Noise annoys during late night Woolies construction

CIMECO, the designer and builder of Margaret River’s Woolworths shopping complex, has apologised for breaching construction permit conditions and annoying residents with after-hours lights and noise on Friday, August 10.
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Augusta-Margaret River Shire Council received four complaints after the second major concrete pour on site ran five hours over a 7pm curfew.

Council environmental health staff are investigating the complaints and whether Cimeco may have exceeded permissible noise levels.

Acting manager in environmental health, Paul Hudson, said the council had asked the Department of Environment and Conservation’s noise branch and local police to help with the investigation.

“It has not yet been confirmed if the assigned noise levels were exceeded (that) Friday evening as noise monitoring was not being undertaken on that particular night. In addition, no shire noise authorised officers or police directly observed the noise … in order to make a subjective assessment of the reasonableness of the noise being emitted,” Mr Hudson said.

“However, due to the number and consistence of the complaints, the shire believes there is reasonable likelihood that the acceptable noise levels were exceeded and the light overspill may have been of additional nuisance value to surrounding residents.”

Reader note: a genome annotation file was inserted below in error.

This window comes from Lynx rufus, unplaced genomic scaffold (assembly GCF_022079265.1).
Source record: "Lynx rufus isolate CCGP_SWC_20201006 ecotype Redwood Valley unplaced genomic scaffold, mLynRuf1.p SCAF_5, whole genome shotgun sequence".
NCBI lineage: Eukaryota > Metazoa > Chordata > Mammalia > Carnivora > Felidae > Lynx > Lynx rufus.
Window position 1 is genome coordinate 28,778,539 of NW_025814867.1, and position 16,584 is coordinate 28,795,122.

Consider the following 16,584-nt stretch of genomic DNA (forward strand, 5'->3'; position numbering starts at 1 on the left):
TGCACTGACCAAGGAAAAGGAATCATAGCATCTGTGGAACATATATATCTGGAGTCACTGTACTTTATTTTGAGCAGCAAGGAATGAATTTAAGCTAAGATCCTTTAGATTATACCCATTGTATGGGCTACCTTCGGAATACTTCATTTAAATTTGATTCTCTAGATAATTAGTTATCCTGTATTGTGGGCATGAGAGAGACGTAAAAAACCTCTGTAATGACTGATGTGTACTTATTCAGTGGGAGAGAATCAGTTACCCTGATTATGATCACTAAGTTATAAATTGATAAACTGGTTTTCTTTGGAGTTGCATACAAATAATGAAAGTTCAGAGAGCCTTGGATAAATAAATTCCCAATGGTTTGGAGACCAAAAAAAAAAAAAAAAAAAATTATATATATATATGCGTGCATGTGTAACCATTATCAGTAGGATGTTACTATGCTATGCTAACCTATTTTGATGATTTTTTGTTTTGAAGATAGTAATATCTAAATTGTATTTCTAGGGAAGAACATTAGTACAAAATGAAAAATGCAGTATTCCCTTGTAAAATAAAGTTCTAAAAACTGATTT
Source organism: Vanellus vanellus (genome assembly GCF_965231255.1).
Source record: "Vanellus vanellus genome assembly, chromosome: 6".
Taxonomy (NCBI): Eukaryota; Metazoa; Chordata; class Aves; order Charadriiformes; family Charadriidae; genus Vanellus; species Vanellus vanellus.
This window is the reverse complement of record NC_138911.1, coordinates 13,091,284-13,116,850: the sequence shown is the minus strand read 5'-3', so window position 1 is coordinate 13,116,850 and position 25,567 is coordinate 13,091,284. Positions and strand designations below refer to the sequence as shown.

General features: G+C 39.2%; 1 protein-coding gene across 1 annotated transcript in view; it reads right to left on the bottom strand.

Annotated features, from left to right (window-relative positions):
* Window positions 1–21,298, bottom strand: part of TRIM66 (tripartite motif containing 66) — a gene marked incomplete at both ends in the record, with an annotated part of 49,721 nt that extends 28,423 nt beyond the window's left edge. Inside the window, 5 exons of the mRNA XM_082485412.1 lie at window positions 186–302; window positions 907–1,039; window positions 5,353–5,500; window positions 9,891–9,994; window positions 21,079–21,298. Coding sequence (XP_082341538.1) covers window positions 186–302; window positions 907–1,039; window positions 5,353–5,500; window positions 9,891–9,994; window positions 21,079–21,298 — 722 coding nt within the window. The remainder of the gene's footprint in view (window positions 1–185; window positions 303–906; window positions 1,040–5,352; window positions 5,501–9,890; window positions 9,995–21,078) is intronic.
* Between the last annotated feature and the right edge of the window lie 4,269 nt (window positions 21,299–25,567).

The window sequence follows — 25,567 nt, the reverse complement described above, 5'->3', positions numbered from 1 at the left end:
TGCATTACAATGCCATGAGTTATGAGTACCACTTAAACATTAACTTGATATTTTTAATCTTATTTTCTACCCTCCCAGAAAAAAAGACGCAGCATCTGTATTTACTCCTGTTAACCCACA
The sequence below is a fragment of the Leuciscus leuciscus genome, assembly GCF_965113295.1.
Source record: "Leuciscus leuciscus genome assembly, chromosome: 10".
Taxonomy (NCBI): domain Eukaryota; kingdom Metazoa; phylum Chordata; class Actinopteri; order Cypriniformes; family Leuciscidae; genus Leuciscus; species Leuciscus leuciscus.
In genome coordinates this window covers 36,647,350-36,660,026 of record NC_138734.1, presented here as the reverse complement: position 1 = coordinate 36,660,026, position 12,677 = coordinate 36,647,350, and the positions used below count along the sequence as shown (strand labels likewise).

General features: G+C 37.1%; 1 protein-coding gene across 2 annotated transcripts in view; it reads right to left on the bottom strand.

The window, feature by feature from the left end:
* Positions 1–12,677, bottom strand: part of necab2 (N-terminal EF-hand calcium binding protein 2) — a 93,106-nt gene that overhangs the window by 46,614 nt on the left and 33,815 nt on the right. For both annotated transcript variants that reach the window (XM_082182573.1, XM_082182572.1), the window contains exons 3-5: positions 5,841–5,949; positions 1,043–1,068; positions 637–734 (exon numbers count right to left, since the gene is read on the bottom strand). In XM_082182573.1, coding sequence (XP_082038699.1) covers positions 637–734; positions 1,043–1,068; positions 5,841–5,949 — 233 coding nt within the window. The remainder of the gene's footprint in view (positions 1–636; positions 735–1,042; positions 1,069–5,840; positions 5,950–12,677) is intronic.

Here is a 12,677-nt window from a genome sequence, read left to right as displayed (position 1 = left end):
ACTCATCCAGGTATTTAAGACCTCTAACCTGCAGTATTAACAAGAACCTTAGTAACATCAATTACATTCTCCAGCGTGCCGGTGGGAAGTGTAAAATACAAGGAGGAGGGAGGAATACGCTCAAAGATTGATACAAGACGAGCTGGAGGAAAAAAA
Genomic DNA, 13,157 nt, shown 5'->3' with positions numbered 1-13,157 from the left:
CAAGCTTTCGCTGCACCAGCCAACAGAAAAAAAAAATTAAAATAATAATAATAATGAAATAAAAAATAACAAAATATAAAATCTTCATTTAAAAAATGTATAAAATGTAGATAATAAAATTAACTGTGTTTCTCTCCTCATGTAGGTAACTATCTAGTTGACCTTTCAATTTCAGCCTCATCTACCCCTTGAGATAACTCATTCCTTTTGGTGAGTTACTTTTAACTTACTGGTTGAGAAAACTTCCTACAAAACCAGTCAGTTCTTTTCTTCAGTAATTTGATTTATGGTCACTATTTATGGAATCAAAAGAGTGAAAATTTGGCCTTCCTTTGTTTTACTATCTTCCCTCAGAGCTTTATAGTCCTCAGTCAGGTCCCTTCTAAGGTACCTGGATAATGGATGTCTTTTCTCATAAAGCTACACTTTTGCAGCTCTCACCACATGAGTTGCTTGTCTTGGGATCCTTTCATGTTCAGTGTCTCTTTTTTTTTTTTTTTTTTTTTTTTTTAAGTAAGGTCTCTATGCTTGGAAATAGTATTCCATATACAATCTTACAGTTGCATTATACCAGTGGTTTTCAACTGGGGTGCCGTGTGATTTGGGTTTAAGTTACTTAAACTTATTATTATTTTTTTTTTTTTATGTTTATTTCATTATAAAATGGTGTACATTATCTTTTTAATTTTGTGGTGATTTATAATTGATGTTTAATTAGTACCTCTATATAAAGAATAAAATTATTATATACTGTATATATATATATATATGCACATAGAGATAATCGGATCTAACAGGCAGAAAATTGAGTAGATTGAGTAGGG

He said council officers had contacted Cimeco about the complaints and scheduled a meeting with company executives and site supervisor Murray Morgan.

“After this meeting it will be decided if there is reasonable likelihood that the Environmental Protection (Noise) Regulations 1997 was breached and, if so, consider if enforcement action is appropriate,” Mr Hudson said.

“The management of noisy activities and compliance with the (noise regulations) for the rest of the build will also be discussed at the meeting.

“If the construction company wishes to do noisy construction work out of hours in the future they are required to submit a noise management plan to the satisfaction of the Shire chief executive officer.”

Cimeco has a permit allowing construction work 7am-7pm Monday-Saturday.

Mr Hudson said if it wanted to work outside those hours it needed to submit a noise management plan, at least seven days before work starts, which details why work has to be done out of hours, types of activity which could be noisy, noise level predictions, noise and vibration control measures and monitoring, and complaint response.

It also has to advise surrounding residents at least 24 hours before, he said.